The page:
Once we’ve written our initial tests and they are passing, we can then safely go back into our new or existing implementation code and refactor it to our hearts content. If we break something, our tests will let us know. After all, one of the most rewarding aspect afforded by unit testing is the ability to refactor our code freely with little worry or concern that we will unintentionally break something without knowing. If something breaks, are tests will inform us. Tomorrow never comes in Software Development. Clean up as you go along.

Negative Tests

The most obvious tests to write are those which are against the things we are expecting the code to do. But what about if the code is used incorrectly? What if an argument is required and it is not provided, or it is of an invalid type? Does our code throw an exception? Does it simply return undefined? What should it do? These are all questions we should be asking ourselves once our expected test cases are passing. After that, we need to start thinking about ways to have our code appropriately respond to negative cases – we don’t want the entire app to become in an unpredictable state just because an uncaught exception was thrown due to some simple string formatting argument not being passed, etc.. Test the exceptional; Test the unexpected.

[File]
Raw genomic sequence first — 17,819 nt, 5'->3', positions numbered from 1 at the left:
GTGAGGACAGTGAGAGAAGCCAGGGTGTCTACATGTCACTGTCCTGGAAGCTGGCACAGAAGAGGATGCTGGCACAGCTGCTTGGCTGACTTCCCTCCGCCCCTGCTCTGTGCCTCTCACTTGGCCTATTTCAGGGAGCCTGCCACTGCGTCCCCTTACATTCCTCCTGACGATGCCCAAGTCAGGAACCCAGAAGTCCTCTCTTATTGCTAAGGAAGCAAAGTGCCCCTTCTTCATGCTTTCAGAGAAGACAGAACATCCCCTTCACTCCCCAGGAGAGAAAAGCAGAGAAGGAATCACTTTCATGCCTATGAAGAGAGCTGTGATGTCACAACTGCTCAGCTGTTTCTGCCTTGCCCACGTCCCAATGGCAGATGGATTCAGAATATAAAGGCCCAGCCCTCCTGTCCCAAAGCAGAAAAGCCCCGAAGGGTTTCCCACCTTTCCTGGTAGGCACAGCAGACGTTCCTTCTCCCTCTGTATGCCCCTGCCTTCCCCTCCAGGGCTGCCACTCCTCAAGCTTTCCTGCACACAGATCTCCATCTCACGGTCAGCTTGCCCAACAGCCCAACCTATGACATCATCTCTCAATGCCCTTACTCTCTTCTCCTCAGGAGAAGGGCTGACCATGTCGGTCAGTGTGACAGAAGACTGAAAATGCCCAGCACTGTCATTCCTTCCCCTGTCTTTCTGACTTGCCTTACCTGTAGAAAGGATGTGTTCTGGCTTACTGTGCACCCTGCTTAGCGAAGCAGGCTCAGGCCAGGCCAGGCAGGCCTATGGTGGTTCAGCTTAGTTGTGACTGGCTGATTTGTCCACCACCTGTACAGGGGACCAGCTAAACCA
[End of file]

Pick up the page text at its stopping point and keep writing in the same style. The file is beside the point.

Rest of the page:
Stateless Tests

One of the most important considerations to make both during and especially after all of the above points have been considered, is the statelessness of the system while being tested. Always ask yourself, “Am I resetting the state of all my test’s dependencies back to an expected state?”. This is perhaps one of the most commonly overlooked, yet crucially important consideration to make. A good example illustrating why this is important can be found in the common scenario of a test that invokes a method which triggers an event. If any previously executed tests which handle the event have not been properly tore down (e.g. afterEach), the object will still exist; and thus handle the event. This typically results in a change in state, more often than not causing an unexpected error to be thrown. Always use set-ups (e.g. beforeEach) to configure your tests environment, fixtures, any dependencies your test requires to operate properly. If you are setting values on anything outside the context of your tests; always use mocks, stubs and tear-down methods (e.g. afterEach) to reset them back to an expected state. Remember, while your tests are not part of your applications source, they are certainly part of your projects source; this, in effect, requires them to be viewed as first class citizens; subject to the same quality design and implementation as project source. Tests will need to evolve and be continually maintained. Treat the test environment with respect; ensure you return it in a predictable state. Leave it the way you found it.